Consider the Fork: How Technology Transforms the Way We Cook and Eat by Bee Wilson
I do love books that delve into the history of a small subject, like the book on Salt, or Oranges, or red dye. I also like those that wander a bit, but still talk seriously about the mundane necessities we use daily. This isn’t just about forks, it’s about the entire history of cooking. It deals with how kitchen technologies shape the food we eat, and how the food we eat shapes technologies.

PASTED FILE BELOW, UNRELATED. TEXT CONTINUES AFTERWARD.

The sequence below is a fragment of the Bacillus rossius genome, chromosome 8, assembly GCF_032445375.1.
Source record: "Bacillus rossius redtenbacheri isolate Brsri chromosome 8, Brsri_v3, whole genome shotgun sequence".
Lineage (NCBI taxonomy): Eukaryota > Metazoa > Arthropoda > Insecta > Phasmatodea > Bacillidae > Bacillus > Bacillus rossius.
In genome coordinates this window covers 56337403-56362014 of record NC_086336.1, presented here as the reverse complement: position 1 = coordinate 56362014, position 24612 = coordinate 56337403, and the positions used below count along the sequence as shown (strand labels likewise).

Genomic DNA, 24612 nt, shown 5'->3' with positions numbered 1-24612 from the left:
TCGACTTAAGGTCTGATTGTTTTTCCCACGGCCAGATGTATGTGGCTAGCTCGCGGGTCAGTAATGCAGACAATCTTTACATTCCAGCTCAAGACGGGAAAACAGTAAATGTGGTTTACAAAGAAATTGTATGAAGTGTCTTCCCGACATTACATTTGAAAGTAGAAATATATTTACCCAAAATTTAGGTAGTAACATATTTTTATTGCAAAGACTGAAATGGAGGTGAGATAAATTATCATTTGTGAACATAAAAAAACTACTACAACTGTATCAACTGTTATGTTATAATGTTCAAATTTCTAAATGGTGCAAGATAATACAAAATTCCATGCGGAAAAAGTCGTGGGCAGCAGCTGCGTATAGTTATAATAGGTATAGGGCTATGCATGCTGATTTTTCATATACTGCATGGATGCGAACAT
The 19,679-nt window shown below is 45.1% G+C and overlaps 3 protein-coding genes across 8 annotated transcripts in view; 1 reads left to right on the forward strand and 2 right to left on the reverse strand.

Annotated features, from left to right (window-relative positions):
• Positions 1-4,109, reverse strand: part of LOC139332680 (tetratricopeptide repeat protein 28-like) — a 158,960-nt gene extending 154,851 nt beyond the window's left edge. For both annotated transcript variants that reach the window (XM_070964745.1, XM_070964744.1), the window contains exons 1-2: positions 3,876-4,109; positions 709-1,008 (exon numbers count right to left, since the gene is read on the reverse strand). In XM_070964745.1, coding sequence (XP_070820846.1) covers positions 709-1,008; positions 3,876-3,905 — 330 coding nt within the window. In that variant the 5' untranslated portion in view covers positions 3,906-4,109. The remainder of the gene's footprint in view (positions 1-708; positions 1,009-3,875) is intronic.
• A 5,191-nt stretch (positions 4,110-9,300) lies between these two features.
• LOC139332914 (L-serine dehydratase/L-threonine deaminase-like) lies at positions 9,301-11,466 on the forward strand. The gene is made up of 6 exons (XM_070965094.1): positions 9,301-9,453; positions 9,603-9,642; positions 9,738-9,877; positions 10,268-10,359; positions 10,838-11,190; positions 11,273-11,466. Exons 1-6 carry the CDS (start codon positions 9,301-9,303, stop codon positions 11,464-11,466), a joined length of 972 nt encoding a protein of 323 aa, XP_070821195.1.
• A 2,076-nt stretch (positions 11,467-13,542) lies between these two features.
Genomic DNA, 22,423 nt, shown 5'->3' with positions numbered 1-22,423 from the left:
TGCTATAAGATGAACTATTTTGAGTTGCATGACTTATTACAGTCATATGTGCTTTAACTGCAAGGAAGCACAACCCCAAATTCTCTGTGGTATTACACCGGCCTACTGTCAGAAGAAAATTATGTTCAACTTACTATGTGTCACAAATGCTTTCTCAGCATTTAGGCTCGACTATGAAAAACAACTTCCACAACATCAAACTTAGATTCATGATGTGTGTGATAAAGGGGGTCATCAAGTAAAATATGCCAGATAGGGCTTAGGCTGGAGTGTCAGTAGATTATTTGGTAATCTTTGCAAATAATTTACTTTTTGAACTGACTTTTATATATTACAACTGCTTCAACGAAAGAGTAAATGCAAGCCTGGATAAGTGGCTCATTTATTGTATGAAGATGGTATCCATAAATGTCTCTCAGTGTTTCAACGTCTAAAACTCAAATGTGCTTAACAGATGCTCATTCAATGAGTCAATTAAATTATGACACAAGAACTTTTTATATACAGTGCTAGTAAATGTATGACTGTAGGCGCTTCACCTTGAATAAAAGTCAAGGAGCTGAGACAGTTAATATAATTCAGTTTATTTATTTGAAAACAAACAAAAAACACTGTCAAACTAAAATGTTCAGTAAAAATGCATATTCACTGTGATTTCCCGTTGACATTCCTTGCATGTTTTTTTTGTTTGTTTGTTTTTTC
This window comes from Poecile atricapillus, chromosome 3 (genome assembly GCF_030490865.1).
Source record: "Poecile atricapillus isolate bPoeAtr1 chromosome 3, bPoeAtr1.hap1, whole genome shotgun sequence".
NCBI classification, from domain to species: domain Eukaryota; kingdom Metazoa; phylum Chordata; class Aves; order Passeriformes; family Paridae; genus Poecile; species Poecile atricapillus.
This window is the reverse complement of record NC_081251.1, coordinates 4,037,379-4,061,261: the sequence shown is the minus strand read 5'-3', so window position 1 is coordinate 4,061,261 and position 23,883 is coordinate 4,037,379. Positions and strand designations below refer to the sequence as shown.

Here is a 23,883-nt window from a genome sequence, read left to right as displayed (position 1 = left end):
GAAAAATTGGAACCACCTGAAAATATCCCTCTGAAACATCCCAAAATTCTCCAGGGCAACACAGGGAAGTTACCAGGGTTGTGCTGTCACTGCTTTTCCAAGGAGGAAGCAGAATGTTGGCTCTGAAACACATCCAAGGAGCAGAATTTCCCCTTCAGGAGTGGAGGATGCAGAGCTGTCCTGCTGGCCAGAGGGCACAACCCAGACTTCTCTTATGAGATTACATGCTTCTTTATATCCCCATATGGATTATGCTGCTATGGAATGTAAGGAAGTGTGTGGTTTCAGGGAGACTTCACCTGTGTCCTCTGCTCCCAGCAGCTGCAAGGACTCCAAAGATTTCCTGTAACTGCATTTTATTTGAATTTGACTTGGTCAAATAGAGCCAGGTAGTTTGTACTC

Best part of this book: The woman who read the audiobook had a voice that made the charming British turns-of-phrase really shine. Also, it’s a fairly comprehensive history of cooking and knives and spoons and pots, so when someone asks why the Chinese use chopsticks and the Italians of the Middle Ages wore knives all the time, you can trot out the answer.
Worst parts of the book? I’m not really sure there were any. It is what it says it is: a book about the history of cooking technology. If you read cookbooks for fun, watch cooking shows and have favorite celebrity chefs, you’ll probably dig this. Ditto if you like anthropology and history and sociology. It’s a great book for cooking nerds, and quite charming.